“Social engineering” is using information about the person to get them to trust them. This can often include exploiting someone’s willingness to help or get help:
- “Phishing” involves sending fake information (usually an email) that looks legitimate. “Spear phishing” is a highly sophisticated version of it that targets one person, usually with plenty of personal information.
- “Pretexting” uses subtle appeals to reliable sources to gain that person’s trust (“I’m from the FBI…”).
- “SEO poisoning” uses illegitimate techniques to rank higher on search engines (“search engine optimization”) to get people to go to their website.
- “Something for something” is giving something (usually free) to someone in exchange for their information.
Social engineer hackers are often very patient. They’ll spy on someone for weeks and months to check for the following:
“Ransomware” is software designed to block off information until someone pays money. By transferring the money through cryptocurrency, it can be difficult to trace the transaction.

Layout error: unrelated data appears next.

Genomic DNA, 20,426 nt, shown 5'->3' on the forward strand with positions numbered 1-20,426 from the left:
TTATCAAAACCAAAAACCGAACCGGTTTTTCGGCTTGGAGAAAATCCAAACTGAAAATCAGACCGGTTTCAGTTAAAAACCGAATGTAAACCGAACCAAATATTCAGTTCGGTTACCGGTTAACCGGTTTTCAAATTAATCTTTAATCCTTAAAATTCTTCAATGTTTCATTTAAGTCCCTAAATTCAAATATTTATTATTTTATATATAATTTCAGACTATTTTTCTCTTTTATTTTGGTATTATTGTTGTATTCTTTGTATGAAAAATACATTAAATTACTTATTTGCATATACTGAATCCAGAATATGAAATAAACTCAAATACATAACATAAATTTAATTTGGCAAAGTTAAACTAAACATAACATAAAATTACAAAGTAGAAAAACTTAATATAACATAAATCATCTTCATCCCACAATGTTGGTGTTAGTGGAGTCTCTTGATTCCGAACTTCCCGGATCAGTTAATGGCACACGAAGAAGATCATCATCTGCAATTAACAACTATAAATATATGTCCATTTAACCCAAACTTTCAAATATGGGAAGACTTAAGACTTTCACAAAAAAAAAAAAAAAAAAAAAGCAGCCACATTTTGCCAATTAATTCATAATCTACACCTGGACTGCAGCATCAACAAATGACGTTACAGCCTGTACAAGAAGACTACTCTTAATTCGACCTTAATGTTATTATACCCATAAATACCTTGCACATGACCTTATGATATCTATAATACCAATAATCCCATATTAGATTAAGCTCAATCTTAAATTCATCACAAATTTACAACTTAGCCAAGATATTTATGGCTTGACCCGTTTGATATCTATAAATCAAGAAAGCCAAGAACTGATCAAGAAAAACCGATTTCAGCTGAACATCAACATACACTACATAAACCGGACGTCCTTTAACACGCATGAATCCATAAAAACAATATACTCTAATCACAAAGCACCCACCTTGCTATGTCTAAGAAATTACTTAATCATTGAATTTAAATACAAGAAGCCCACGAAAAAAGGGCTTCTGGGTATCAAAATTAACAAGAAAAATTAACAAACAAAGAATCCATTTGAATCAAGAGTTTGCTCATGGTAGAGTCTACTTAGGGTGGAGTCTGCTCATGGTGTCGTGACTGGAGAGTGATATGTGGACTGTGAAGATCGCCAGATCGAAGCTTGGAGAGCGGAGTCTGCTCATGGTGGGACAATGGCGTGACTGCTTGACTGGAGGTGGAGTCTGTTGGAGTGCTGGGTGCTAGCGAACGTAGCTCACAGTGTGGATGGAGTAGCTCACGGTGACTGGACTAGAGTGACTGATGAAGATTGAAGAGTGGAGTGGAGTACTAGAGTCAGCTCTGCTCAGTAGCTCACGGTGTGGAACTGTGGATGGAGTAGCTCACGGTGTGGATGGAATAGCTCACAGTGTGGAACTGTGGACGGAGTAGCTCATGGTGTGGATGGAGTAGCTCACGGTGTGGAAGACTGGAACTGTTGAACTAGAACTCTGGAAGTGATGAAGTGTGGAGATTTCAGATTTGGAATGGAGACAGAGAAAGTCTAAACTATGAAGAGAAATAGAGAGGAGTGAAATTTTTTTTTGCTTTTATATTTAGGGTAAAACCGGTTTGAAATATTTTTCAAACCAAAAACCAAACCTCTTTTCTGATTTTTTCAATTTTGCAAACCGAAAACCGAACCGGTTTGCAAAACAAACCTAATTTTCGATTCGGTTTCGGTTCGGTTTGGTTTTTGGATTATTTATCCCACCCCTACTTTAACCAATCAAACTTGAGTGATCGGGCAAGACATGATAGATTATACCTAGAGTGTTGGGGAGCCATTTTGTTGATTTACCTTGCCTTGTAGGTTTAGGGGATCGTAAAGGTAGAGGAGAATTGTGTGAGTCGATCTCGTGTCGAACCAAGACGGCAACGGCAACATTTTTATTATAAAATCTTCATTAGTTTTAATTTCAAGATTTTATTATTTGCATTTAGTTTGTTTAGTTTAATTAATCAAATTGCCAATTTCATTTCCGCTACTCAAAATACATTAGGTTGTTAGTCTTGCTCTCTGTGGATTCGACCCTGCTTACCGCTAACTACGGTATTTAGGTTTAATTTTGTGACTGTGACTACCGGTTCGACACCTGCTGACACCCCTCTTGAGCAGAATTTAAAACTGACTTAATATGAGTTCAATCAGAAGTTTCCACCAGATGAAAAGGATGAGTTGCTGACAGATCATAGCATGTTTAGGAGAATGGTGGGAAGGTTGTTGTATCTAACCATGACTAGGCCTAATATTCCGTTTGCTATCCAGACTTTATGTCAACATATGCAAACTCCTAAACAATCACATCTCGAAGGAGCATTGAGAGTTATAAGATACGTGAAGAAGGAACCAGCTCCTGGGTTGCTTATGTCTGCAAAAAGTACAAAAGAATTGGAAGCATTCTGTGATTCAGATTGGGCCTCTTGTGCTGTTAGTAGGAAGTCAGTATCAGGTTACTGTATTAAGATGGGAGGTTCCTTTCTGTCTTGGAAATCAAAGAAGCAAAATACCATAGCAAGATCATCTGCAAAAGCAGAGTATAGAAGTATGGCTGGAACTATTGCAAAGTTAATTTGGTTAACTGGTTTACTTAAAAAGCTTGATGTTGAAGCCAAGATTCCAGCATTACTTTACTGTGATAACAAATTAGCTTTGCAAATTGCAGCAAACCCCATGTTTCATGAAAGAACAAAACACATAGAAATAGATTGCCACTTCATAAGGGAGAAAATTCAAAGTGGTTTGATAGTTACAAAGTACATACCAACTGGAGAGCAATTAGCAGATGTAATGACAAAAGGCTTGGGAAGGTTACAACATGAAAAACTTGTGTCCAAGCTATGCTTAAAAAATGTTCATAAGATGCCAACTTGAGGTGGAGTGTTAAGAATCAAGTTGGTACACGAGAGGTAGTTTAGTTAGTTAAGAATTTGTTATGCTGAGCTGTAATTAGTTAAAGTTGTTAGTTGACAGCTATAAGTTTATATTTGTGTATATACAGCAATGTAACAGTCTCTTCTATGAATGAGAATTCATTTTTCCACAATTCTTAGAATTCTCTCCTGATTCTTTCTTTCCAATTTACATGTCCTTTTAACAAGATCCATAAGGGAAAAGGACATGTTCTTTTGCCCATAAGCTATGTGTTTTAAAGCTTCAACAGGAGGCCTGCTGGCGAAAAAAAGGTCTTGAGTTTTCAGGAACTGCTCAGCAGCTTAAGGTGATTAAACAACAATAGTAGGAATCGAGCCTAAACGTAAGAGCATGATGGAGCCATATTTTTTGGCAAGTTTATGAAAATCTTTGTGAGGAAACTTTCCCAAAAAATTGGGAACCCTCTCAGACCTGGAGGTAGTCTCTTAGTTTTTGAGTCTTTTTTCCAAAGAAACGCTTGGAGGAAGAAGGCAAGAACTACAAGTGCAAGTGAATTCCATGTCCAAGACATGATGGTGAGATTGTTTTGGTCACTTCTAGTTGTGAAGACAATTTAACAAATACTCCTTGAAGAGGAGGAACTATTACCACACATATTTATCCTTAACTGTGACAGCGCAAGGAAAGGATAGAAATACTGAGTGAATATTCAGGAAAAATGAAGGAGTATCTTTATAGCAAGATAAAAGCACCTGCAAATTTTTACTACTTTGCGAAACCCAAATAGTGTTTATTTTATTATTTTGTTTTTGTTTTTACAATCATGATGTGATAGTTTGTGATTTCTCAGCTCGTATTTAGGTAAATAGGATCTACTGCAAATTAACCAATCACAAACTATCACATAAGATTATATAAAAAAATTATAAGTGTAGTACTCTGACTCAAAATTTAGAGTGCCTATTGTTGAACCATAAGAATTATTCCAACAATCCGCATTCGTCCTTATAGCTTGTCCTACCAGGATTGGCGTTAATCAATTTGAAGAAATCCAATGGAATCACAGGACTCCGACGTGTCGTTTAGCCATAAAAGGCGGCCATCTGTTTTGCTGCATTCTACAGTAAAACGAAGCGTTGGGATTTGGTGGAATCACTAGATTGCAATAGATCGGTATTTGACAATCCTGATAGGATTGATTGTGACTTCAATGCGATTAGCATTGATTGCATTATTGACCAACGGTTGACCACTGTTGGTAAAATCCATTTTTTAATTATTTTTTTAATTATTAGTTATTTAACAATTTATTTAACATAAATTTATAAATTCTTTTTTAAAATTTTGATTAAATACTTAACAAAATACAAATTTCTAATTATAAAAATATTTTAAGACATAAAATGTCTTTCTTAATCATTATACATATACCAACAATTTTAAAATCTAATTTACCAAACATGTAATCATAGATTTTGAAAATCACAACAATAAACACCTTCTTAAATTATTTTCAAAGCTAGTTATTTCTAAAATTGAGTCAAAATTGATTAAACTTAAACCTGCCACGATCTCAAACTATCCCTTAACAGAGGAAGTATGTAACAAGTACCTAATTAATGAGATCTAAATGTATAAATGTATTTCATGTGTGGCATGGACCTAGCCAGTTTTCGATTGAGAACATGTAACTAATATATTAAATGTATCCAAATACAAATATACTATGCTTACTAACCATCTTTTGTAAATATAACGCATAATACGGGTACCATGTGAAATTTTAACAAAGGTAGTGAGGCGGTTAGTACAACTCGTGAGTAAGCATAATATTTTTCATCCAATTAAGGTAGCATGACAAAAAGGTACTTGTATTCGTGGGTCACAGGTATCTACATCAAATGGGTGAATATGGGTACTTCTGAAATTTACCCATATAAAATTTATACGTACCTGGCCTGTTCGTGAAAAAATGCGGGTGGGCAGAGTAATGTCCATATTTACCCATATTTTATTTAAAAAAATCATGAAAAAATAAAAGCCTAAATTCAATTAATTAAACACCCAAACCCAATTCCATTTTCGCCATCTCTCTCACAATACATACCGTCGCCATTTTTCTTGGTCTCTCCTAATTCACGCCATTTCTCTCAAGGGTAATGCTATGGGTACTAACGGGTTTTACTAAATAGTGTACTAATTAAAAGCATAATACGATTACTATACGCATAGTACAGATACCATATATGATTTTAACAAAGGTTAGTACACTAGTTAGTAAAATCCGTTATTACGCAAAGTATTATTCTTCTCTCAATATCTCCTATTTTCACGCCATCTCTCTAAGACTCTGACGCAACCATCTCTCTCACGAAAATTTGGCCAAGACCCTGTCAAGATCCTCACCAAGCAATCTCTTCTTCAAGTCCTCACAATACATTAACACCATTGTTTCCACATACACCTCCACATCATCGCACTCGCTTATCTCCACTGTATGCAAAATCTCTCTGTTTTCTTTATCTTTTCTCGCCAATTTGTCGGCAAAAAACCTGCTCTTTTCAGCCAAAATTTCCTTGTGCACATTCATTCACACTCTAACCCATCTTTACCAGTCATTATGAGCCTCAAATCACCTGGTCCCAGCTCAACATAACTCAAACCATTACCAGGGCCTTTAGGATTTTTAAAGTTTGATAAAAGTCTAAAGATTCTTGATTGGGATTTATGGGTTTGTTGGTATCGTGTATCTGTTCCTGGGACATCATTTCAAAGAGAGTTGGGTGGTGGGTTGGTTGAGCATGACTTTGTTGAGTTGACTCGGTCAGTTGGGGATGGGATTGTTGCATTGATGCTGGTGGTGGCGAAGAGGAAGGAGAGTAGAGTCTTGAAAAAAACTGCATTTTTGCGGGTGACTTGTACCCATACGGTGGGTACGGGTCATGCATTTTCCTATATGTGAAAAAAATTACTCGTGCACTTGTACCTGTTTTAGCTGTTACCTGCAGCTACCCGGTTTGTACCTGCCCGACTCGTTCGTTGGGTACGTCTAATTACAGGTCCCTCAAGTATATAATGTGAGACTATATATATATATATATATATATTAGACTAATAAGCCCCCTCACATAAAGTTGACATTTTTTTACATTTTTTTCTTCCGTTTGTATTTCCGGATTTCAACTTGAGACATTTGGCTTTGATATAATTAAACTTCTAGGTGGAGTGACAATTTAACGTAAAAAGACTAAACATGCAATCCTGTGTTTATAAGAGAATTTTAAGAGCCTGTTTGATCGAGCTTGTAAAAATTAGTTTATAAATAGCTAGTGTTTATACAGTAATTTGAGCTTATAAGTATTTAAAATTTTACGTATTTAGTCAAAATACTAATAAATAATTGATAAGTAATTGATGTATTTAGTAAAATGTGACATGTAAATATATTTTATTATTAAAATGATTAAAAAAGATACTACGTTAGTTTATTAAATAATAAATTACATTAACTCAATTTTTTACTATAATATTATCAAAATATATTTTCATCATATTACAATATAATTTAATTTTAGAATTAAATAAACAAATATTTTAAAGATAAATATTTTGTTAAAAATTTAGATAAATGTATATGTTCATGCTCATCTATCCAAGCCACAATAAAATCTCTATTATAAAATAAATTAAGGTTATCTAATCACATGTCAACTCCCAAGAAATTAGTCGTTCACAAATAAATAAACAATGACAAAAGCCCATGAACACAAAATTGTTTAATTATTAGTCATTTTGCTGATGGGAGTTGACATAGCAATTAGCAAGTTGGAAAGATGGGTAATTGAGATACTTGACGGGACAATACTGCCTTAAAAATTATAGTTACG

“Malvertising” is advertising designed to look like another legitimate product, but is actually malware.
Typically, in a modernized society, hackers only need very few pieces of information to authenticate themselves as someone else:
- Someone’s full name, date of birth, and social security number are enough to fraudulently get a new credit card, get insurance, secure a loan, and many other activities.
- A few pieces of information from social media can guess someone’s password security questions.
“Sim swapping” is when a hacker can acquire a phone number’s two-factor authentication by authorizing a cell carrier with fraudulent information to migrate that phone number to another phone.